Documentary review: Coded Bias

As machine learning becomes a common part of our developing technologies, is the student becoming the master?

Netflix takes a deep dive into the world of Joy Buolamwini, founder of the Algorithmic Justice League and based out of M.I.T. She discovered through her studies the chilling hidden costs to imprinting computers with the human race’s characteristics. While trying to utilise various algorithmic facial recognition software there was a distinct variation in results depending on skin colour. Knowing that computers have no natural tendencies, the results could only be coming from its human programmers. As she explores the various applications for machine learned algorithms there is an instant realisation that there are disastrous repercussions already being inflicted on people’s lives.

One of the great aspects of this documentary is the scope of the social areas they reach out to. Joy visits tower block communities about their foyer door security systems to highlight issues on simple daily life. This is contrasted with discussing shocking police use of the software and even job application software. The TV footage from the senate hearing where the implications are only just reaching the ears of the powerful shows the huge need for this documentary.


The subject matter is certainly a complex one but the explanations are kept to layman’s terms for the most part and supported by clear animation aids. The fact that even those who build these systems are not fully aware of how it works is startling. It does not however fall into the trap of many technology exposés where it only focuses on fear factor. The dialogue with big companies and government shows the focus is on regulation and better understanding, for example the interaction with IBM causes them to fix the bias in their systems. It is however important to have seen the companies who actively did not look to fix critical issues like Amazon.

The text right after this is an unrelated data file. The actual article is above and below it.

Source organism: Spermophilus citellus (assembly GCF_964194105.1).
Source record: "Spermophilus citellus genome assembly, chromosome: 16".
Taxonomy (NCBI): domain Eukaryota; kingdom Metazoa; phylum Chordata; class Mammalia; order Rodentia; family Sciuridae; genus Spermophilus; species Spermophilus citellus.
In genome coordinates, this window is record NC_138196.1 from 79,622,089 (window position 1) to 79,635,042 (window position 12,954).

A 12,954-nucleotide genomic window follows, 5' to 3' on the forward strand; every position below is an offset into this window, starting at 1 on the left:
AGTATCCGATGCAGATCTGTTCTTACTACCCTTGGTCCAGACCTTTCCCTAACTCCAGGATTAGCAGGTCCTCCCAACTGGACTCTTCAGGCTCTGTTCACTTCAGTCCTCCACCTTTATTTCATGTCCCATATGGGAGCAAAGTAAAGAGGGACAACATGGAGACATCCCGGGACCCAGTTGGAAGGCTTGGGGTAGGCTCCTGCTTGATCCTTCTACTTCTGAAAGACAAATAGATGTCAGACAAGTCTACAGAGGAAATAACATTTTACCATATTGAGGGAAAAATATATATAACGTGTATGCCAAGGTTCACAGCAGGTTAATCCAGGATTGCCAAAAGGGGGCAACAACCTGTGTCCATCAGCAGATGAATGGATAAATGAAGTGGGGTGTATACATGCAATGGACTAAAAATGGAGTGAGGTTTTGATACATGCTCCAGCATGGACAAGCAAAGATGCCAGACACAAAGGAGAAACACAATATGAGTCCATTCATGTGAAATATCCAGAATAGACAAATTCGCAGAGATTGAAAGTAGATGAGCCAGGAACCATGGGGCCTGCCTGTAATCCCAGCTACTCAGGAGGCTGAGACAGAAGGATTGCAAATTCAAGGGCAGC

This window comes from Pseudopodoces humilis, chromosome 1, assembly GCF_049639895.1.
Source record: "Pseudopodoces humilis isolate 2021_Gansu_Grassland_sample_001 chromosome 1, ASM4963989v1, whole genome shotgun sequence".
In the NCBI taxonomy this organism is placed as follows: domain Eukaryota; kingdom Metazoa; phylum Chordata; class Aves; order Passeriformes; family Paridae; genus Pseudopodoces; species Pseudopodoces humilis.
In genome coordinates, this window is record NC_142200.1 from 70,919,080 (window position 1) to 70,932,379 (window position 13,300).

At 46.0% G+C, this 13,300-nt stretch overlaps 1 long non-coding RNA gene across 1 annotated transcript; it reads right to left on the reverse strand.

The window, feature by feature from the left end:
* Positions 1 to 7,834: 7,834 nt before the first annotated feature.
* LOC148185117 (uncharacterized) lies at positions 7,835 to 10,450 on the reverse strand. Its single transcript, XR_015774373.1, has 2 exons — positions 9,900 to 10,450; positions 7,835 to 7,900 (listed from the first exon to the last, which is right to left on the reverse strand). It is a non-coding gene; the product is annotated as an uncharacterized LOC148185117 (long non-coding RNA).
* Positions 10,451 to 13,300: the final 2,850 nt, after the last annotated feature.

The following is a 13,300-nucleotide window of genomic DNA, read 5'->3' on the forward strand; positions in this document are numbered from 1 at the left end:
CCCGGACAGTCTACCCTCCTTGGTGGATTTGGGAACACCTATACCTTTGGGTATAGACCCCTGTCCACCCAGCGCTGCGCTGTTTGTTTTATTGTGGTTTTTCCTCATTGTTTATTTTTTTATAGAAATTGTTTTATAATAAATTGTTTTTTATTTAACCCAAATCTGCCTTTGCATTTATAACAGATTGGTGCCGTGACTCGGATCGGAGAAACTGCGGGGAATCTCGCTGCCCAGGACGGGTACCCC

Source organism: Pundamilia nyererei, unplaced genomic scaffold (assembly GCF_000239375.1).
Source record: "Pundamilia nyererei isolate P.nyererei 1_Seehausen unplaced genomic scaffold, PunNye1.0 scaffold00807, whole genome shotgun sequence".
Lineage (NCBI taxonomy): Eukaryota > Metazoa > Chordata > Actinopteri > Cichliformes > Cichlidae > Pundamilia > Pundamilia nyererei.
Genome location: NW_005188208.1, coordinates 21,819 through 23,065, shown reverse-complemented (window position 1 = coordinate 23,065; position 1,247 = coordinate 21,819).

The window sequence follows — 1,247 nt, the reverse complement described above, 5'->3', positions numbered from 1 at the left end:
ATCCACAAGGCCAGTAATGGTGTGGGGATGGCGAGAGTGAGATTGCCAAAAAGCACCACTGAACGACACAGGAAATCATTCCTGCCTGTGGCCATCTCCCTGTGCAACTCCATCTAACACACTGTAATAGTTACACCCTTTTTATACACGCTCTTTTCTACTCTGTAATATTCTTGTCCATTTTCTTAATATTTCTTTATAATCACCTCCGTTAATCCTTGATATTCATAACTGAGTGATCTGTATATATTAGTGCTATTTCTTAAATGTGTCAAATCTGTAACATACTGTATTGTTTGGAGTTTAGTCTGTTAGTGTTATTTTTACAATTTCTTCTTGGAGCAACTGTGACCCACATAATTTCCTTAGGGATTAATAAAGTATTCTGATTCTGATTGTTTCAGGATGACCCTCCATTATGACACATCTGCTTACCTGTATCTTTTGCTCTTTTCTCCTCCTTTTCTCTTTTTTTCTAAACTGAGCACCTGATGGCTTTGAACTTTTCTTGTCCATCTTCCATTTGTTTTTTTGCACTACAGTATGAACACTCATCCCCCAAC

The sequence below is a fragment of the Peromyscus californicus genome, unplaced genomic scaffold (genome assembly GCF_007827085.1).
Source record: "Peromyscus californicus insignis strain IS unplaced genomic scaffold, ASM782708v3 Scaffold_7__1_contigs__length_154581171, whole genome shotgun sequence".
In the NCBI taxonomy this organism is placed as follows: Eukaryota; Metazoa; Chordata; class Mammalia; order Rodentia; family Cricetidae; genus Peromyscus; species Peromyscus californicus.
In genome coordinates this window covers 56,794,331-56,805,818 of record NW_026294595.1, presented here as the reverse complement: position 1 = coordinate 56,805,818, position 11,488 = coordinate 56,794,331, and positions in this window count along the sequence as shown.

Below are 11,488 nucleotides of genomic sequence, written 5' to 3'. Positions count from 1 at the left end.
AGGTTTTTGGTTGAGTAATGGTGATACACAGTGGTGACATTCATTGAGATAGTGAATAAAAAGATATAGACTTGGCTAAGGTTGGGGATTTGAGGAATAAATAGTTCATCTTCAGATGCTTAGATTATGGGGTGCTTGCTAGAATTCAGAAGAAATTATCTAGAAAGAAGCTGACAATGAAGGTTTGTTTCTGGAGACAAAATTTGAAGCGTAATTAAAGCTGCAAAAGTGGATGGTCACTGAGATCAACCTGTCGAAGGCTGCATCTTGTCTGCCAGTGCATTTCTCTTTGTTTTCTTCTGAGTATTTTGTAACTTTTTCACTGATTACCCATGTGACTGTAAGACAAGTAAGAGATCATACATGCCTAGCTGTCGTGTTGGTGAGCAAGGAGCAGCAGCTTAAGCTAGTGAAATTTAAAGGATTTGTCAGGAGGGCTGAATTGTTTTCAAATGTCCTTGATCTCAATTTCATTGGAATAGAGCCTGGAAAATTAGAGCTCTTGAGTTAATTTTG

Visually the camera work, animation and settings visited work well to draw you in. The topic could easily be very dry as it is referring to complex computer code but the social element is what is being focused on. Meeting the people whose lives have been touched and to put faces to the effect of coded bias really brings it all home. Hitting locations in the UK, South Africa, America and China it is clear this is not an isolated issue. It is amazing to honour the work of a small number of people whose vocal work will and is going to resonate in all our lives ever more.

Tech documentaries are understandably not everyone’s cup of tea but I would recommend this to anyone. This is full of very relevant social knowledge that will inform our lives to even greater degrees as technology evolves. Tech is never bad at its core; it is the way it is used or the people who develop it that make it so. This show explains the steps to rectify it in a timely way before problems can spiral any further, so in a way it is a message of hope that people are standing up and fighting for improvements that could so easily have fallen by the wayside.




Author: Joe, Bath store